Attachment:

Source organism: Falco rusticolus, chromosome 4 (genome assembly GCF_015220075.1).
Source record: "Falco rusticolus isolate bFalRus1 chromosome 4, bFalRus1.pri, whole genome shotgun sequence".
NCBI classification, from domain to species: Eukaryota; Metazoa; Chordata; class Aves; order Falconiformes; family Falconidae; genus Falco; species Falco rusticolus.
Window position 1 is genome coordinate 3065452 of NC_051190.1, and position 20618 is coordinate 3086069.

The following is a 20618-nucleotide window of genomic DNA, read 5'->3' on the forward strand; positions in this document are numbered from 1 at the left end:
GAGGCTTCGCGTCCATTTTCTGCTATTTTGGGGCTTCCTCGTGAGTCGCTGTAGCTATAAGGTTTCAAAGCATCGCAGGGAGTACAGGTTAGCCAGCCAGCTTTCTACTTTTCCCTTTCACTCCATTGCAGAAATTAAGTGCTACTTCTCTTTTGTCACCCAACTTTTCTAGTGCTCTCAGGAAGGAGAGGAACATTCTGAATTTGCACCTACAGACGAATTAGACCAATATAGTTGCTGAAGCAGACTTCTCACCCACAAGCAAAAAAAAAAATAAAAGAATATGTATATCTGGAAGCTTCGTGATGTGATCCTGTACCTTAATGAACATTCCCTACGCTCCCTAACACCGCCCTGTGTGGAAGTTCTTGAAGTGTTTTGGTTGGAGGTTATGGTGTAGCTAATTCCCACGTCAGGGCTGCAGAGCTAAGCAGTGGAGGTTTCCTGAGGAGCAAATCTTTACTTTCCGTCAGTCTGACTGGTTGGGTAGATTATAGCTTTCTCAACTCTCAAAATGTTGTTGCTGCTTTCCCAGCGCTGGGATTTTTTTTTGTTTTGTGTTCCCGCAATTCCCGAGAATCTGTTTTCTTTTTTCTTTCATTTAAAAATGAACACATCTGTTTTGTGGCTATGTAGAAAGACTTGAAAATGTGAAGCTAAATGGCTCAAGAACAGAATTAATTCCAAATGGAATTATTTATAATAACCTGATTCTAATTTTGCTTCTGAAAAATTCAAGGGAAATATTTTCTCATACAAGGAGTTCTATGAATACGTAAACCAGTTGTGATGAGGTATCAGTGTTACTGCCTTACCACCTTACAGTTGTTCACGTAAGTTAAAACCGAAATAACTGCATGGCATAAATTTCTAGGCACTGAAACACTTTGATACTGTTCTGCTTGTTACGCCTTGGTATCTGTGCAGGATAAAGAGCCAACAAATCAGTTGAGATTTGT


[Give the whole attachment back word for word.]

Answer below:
Source organism: Falco rusticolus, chromosome 4 (genome assembly GCF_015220075.1).
Source record: "Falco rusticolus isolate bFalRus1 chromosome 4, bFalRus1.pri, whole genome shotgun sequence".
NCBI classification, from domain to species: Eukaryota; Metazoa; Chordata; class Aves; order Falconiformes; family Falconidae; genus Falco; species Falco rusticolus.
Window position 1 is genome coordinate 3065452 of NC_051190.1, and position 20618 is coordinate 3086069.

The following is a 20618-nucleotide window of genomic DNA, read 5'->3' on the forward strand; positions in this document are numbered from 1 at the left end:
GAGGCTTCGCGTCCATTTTCTGCTATTTTGGGGCTTCCTCGTGAGTCGCTGTAGCTATAAGGTTTCAAAGCATCGCAGGGAGTACAGGTTAGCCAGCCAGCTTTCTACTTTTCCCTTTCACTCCATTGCAGAAATTAAGTGCTACTTCTCTTTTGTCACCCAACTTTTCTAGTGCTCTCAGGAAGGAGAGGAACATTCTGAATTTGCACCTACAGACGAATTAGACCAATATAGTTGCTGAAGCAGACTTCTCACCCACAAGCAAAAAAAAAAATAAAAGAATATGTATATCTGGAAGCTTCGTGATGTGATCCTGTACCTTAATGAACATTCCCTACGCTCCCTAACACCGCCCTGTGTGGAAGTTCTTGAAGTGTTTTGGTTGGAGGTTATGGTGTAGCTAATTCCCACGTCAGGGCTGCAGAGCTAAGCAGTGGAGGTTTCCTGAGGAGCAAATCTTTACTTTCCGTCAGTCTGACTGGTTGGGTAGATTATAGCTTTCTCAACTCTCAAAATGTTGTTGCTGCTTTCCCAGCGCTGGGATTTTTTTTTGTTTTGTGTTCCCGCAATTCCCGAGAATCTGTTTTCTTTTTTCTTTCATTTAAAAATGAACACATCTGTTTTGTGGCTATGTAGAAAGACTTGAAAATGTGAAGCTAAATGGCTCAAGAACAGAATTAATTCCAAATGGAATTATTTATAATAACCTGATTCTAATTTTGCTTCTGAAAAATTCAAGGGAAATATTTTCTCATACAAGGAGTTCTATGAATACGTAAACCAGTTGTGATGAGGTATCAGTGTTACTGCCTTACCACCTTACAGTTGTTCACGTAAGTTAAAACCGAAATAACTGCATGGCATAAATTTCTAGGCACTGAAACACTTTGATACTGTTCTGCTTGTTACGCCTTGGTATCTGTGCAGGATAAAGAGCCAACAAATCAGTTGAGATTTGT